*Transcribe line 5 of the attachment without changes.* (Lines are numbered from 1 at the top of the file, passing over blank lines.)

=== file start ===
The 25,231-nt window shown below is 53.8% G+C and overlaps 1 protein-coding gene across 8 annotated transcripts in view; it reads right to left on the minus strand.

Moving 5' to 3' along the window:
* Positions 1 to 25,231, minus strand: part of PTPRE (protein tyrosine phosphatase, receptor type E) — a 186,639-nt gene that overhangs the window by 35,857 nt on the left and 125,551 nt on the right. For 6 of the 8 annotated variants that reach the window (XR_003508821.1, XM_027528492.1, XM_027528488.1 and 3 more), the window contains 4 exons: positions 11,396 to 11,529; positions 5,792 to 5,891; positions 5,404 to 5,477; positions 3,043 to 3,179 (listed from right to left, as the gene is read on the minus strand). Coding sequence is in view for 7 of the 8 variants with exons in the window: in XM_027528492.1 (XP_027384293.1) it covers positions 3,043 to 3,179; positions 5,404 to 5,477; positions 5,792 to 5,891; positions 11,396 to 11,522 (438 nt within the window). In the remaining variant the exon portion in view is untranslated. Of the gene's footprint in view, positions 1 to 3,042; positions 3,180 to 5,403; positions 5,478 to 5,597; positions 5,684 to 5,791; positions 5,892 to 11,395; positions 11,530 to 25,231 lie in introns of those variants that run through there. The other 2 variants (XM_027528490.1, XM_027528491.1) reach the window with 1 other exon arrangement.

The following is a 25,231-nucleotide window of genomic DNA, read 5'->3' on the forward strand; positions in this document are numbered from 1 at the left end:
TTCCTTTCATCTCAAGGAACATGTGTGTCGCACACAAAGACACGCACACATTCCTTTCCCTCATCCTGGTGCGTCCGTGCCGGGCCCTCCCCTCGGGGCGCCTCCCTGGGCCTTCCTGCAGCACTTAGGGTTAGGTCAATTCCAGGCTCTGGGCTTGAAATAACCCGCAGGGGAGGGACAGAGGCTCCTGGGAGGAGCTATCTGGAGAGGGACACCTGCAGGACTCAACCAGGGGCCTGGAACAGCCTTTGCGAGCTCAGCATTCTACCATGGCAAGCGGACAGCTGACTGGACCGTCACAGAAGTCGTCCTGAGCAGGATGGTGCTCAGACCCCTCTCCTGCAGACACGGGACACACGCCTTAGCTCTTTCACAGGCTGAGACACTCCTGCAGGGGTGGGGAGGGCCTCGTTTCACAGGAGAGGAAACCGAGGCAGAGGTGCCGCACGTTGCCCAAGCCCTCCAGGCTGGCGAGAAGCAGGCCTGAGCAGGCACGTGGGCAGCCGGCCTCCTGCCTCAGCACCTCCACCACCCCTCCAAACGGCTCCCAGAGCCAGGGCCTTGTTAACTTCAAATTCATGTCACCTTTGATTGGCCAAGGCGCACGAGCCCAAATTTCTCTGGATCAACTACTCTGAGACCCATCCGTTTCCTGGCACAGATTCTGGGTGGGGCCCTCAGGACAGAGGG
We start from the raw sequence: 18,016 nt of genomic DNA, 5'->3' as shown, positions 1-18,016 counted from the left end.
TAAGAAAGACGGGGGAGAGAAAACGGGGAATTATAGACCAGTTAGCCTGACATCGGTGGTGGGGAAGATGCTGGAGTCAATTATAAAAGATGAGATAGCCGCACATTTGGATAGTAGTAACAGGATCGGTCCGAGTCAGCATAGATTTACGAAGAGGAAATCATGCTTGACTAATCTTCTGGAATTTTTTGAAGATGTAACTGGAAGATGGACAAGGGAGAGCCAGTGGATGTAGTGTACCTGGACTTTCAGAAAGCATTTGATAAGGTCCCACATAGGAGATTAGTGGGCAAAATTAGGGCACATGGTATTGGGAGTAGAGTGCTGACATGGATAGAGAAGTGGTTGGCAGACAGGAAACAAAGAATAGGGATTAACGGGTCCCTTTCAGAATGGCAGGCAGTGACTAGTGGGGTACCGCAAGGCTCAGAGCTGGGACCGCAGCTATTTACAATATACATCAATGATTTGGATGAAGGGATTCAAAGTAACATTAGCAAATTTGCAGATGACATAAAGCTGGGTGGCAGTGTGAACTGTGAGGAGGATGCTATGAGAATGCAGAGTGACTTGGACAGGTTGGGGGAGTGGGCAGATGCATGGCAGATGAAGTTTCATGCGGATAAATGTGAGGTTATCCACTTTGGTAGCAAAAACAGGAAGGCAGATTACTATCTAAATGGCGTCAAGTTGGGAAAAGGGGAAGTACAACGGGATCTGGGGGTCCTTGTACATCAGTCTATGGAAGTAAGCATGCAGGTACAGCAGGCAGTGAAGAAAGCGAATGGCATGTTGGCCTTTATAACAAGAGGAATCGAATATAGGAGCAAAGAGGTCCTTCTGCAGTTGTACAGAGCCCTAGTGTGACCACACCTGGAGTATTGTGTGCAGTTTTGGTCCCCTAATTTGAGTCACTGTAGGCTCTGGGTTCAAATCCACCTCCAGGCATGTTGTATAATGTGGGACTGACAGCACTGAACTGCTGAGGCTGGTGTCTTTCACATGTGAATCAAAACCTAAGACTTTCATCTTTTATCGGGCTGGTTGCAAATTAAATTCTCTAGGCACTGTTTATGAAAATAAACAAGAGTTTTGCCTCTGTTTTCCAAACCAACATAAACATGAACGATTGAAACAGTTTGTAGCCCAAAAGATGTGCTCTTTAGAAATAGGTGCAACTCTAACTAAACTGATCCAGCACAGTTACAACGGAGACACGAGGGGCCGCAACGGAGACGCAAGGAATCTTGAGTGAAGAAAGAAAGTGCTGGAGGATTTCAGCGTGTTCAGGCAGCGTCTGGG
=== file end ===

TTCCTTTCATCTCAAGGAACATGTGTGTCGCACACAAAGACACGCACACATTCCTTTCCCTCATCCTGGTGCGTCCGTGCCGGGCCCTCCCCTCGGGGCGCCTCCCTGGGCCTTCCTGCAGCACTTAGGGTTAGGTCAATTCCAGGCTCTGGGCTTGAAATAACCCGCAGGGGAGGGACAGAGGCTCCTGGGAGGAGCTATCTGGAGAGGGACACCTGCAGGACTCAACCAGGGGCCTGGAACAGCCTTTGCGAGCTCAGCATTCTACCATGGCAAGCGGACAGCTGACTGGACCGTCACAGAAGTCGTCCTGAGCAGGATGGTGCTCAGACCCCTCTCCTGCAGACACGGGACACACGCCTTAGCTCTTTCACAGGCTGAGACACTCCTGCAGGGGTGGGGAGGGCCTCGTTTCACAGGAGAGGAAACCGAGGCAGAGGTGCCGCACGTTGCCCAAGCCCTCCAGGCTGGCGAGAAGCAGGCCTGAGCAGGCACGTGGGCAGCCGGCCTCCTGCCTCAGCACCTCCACCACCCCTCCAAACGGCTCCCAGAGCCAGGGCCTTGTTAACTTCAAATTCATGTCACCTTTGATTGGCCAAGGCGCACGAGCCCAAATTTCTCTGGATCAACTACTCTGAGACCCATCCGTTTCCTGGCACAGATTCTGGGTGGGGCCCTCAGGACAGAGGG